A Note About Whipworms
The canine whipworm, Trichuris vulpis, is a nasty parasite that lives in the large intestine. The symptoms of a whipworm infection can be very similar to Addison's disease and include weight loss, vomiting, and bloody diarrhea. Further, they can cause the characteristic bloodwork changes of Addison's, particularly the telltale sodium:potassium ratio.
If you are in an endemic area (ask your veterinarian, or see the informative prevalence maps at capcvet.org/maps), keep your dog on a monthly prevention that protects against whipworms. Sentinel, Trifexis, Interceptor Plus, and Advantage Multi all contain ingredients that treat whipworm infections. Check the label or product insert on your dog's flea/tick and heartworm preventatives to see if they contain an agent that specifically targets whipworms.
A Pitch for Pet Insurance
Pet insurance is always a good idea, but even more so if your dog is diagnosed with a chronic illness such as Addison's disease. Since it is such an excellent mimic, it make take several lab tests before the correct diagnosis is made. Even if the diagnosis is made quickly, follow-up testing, medications, and monitoring can quickly add up (no pun intended).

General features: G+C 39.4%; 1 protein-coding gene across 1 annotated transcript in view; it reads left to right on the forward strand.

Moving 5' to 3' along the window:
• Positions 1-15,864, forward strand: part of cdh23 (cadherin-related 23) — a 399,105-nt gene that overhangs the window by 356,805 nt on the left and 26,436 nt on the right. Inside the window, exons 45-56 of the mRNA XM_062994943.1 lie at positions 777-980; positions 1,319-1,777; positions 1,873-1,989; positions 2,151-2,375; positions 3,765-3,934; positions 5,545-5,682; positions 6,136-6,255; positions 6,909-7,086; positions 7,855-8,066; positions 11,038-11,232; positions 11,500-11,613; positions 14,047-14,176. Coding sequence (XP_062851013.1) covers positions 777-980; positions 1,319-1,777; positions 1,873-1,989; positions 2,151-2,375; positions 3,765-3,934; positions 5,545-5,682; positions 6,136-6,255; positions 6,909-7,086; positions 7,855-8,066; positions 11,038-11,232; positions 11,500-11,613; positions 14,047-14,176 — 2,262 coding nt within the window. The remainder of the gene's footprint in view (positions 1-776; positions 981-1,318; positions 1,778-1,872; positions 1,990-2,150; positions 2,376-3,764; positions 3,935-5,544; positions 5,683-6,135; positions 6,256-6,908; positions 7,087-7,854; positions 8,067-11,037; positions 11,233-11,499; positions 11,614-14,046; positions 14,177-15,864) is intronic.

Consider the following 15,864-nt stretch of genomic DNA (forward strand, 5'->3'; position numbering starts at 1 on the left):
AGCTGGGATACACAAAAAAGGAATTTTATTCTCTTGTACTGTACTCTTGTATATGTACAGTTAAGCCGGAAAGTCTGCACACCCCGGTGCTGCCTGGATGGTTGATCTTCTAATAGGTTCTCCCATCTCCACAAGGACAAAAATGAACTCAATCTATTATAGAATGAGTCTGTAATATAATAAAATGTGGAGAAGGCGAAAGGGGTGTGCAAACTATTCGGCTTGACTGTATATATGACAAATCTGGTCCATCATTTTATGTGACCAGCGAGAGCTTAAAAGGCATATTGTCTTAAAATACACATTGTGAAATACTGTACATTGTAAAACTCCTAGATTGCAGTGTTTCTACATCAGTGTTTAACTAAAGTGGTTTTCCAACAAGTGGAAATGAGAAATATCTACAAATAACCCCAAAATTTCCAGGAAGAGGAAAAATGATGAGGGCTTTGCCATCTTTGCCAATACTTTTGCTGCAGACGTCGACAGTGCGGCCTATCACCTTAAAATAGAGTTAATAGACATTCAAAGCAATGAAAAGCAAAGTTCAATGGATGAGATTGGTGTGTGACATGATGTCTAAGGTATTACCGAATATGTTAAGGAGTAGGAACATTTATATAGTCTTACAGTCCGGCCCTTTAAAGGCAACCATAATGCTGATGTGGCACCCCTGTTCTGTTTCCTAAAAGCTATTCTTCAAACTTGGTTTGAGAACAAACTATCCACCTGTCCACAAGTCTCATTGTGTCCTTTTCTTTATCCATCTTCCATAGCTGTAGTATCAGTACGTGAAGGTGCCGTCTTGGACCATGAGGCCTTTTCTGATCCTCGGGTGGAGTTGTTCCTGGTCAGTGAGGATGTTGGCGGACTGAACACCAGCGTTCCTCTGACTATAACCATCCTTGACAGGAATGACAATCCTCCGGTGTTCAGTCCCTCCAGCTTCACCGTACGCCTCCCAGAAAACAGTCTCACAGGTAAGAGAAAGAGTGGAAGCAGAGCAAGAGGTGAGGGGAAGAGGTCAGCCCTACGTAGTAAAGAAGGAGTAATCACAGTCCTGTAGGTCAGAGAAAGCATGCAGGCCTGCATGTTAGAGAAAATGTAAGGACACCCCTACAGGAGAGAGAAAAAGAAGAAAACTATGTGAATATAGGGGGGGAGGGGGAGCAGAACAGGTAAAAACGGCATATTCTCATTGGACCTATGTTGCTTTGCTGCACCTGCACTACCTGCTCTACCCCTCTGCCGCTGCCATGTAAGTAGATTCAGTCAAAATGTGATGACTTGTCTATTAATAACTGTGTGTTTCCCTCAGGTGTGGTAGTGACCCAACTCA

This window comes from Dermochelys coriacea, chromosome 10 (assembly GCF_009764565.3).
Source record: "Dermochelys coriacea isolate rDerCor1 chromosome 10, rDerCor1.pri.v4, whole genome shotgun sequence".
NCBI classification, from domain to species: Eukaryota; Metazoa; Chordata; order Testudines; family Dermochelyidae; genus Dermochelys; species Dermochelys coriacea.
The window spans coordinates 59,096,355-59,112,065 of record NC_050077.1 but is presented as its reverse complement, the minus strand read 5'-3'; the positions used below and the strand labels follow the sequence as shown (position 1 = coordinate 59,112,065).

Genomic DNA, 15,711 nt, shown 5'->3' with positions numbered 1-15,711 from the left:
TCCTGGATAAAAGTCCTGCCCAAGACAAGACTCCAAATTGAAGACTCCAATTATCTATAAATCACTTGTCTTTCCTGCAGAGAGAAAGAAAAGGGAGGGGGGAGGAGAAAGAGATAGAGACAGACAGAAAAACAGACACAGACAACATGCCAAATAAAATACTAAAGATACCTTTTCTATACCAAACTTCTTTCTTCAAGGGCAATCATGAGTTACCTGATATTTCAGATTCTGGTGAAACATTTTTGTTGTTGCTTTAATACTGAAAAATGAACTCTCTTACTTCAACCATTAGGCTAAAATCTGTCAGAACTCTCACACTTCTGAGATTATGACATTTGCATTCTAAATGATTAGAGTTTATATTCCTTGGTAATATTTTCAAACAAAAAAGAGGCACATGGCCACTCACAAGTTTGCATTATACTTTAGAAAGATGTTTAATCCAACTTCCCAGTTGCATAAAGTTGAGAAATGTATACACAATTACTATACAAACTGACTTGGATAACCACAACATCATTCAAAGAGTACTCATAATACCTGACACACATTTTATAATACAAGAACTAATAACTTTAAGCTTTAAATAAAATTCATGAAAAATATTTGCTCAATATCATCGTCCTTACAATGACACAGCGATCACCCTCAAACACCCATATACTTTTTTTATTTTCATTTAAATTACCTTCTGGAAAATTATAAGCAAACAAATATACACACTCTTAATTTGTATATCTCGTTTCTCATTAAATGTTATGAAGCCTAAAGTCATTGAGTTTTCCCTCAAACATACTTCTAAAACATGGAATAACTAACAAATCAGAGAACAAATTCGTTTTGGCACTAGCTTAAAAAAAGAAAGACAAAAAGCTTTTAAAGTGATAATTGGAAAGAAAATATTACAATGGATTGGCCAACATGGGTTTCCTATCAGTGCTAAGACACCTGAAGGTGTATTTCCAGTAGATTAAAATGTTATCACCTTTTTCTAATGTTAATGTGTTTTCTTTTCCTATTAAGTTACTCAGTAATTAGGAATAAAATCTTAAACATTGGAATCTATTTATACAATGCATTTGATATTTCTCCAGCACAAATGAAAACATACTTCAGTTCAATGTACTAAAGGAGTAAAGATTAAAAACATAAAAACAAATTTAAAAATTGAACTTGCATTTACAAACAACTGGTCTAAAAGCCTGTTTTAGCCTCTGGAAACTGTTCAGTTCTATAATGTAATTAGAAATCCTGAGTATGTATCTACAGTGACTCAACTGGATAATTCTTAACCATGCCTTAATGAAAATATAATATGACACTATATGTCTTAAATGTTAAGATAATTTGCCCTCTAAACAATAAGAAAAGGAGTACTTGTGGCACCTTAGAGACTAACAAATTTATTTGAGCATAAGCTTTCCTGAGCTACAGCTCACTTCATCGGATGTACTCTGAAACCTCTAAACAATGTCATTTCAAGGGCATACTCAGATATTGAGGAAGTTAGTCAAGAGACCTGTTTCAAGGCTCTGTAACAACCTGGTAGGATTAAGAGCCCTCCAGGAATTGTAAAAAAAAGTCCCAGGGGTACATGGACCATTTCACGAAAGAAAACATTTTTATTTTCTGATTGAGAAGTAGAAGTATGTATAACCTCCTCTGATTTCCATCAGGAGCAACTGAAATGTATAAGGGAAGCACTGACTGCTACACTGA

Most pet insurances decline coverage for pre-existing conditions. With a diagnosis of Addison's disease, it is likely too late to find a company that will pay for diagnostics and treatment. If your dog was insured beforehand, however, insurance can be a literal lifesaver.
As a veterinarian, I wish more owners would consider pet insurance. Making a diagnosis under even the best of circumstances with unlimited funds can be challenging. It is even more so when finances are a major factor. Of all the chronic diseases, Addison's is one of the most easily treated and managed. Unfortunately, the cost of diagnosing, treating, and monitoring can be a burden, and sometimes hard decisions must be made. "Financial euthanasia" can be especially traumatic for everyone involved.
Dogs with Addison's disease can be tricky to diagnose, time-consuming, and test-intensive in the initial stages. Pet insurance can alleviate this strain dramatically. In this situation, we all win: the veterinarian, the pet owner, but mostly importantly, the patient!
For tips on buying pet insurance, see "Rest Insured," WDJ March 2018.
Caption: There is quite a long list of dogs who are at a higher-than-average risk of developing Addison's disease, including Rottweilers, but the condition can afflict a dog of any breed.
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|Publication:||Whole Dog Journal|
|Date:||May 1, 2019|